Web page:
Cynthia Palermo, a Rotarian and HIP Ally who lives in Dryden, Ontario, has shared her story about her efforts to help a former student in need.
Serena was just sixteen when she lost her mother Barb Kenter on July 4, 2017. In late January of that year, Barb, an Anishinaabe woman and resident of Thunder Bay, was hit in the stomach with a trailer hitch thrown from a passing vehicle. Barb was walking home with her sister when the attack happened. Many Canadians believe that racism killed Barb and the assault is an example of the “horrendous rates of premature death suffered by Indigenous and racialized people in Thunder Bay.”
The man who threw the hitch, Brayden Bushby, has been charged with manslaughter and stood trial last month in Thunder Bay. The judge is expected to deliver her verdict next week on December 14.
Serena, who friends described in a Maclean’s article as, “never [crying]…tough as nails—a straight-A student with a head for science and math and dreams of becoming a doctor,” is now facing a leukemia diagnosis. This fall, Serena moved to Ottawa for treatment, where she has already had a bone marrow transplant and will undergo further treatment.
Cynthia, an artist and teacher of law and civics, got to know Serena while she attended high school in Dryden. Cynthia felt compelled to help and decided to donate one of her pieces called “Force of Nature,” a 30×40 inch acrylic painting that took 50 hours to create, for auction. The hope is that the proceeds would help Serena cover expenses while she is forced to live away from home in order to access cancer treatment. Cynthia also invited other local artists to join her and donate some of their art to support the project.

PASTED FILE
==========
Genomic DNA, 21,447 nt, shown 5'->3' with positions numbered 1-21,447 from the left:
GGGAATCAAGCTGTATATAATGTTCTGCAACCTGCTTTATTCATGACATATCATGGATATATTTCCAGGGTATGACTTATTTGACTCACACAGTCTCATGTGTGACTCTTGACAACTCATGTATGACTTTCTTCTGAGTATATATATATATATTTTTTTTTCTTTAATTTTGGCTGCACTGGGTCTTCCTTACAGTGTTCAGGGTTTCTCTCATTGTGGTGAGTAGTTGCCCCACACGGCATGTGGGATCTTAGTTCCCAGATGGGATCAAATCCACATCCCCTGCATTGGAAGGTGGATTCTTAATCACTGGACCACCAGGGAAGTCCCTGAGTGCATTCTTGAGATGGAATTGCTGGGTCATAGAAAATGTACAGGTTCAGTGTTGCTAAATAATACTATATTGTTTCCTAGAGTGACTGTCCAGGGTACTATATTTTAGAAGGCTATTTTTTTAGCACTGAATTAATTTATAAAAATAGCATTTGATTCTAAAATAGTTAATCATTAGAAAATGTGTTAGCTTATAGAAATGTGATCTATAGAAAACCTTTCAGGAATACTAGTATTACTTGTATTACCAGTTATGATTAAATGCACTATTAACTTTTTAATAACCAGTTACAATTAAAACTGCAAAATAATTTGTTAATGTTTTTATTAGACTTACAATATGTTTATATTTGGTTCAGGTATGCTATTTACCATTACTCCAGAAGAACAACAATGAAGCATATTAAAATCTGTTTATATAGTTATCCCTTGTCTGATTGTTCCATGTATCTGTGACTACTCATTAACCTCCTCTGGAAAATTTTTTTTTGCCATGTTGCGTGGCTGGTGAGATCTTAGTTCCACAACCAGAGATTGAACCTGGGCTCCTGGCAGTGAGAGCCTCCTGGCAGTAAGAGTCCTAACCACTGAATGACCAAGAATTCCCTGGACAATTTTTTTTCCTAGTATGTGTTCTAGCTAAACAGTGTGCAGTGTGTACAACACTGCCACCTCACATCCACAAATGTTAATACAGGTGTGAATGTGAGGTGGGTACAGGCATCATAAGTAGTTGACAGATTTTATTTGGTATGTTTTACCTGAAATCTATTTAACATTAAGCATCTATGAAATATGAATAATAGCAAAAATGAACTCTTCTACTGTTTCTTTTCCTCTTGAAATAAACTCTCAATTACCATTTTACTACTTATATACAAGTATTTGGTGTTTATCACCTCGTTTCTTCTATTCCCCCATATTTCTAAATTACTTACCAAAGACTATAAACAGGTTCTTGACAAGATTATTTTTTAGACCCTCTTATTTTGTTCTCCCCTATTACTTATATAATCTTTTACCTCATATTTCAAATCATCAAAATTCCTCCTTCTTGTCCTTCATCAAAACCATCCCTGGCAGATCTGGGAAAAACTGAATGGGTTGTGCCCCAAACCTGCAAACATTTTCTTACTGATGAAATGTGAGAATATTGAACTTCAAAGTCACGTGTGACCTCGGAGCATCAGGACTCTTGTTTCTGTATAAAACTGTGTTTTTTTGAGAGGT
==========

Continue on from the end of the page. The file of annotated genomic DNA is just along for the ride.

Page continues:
What started out as a local fundraising effort has grown much bigger with the video Cynthia made to raise awareness about Serena’s situation having reached close to 17,000 views and over fifty works of art arriving from artists and artisans across Canada. Cynthia is now in the process of developing a catalogue of photos and descriptions of every artwork that has been donated for the upcoming auction.
It’s a lot of work, so what motivated this single mother to start the Helping Serena Project? It started with Cynthia’s desire to pay it forward and combat racism with love exemplified by the artwork and the generosity of artists who have donated their work. Cynthia is an avid human rights advocate and she is passionate about fighting prejudice – what she describes as an emotional commitment to hatred – and its ugliness.
Cynthia notes that Serena is a private young woman but hopes that the money the auction raises will help remove some of the stress and worry about the day-to-day costs of living in Ottawa and out of pocket expenses related to her treatment, so Serena can focus all her energy on healing and getting better.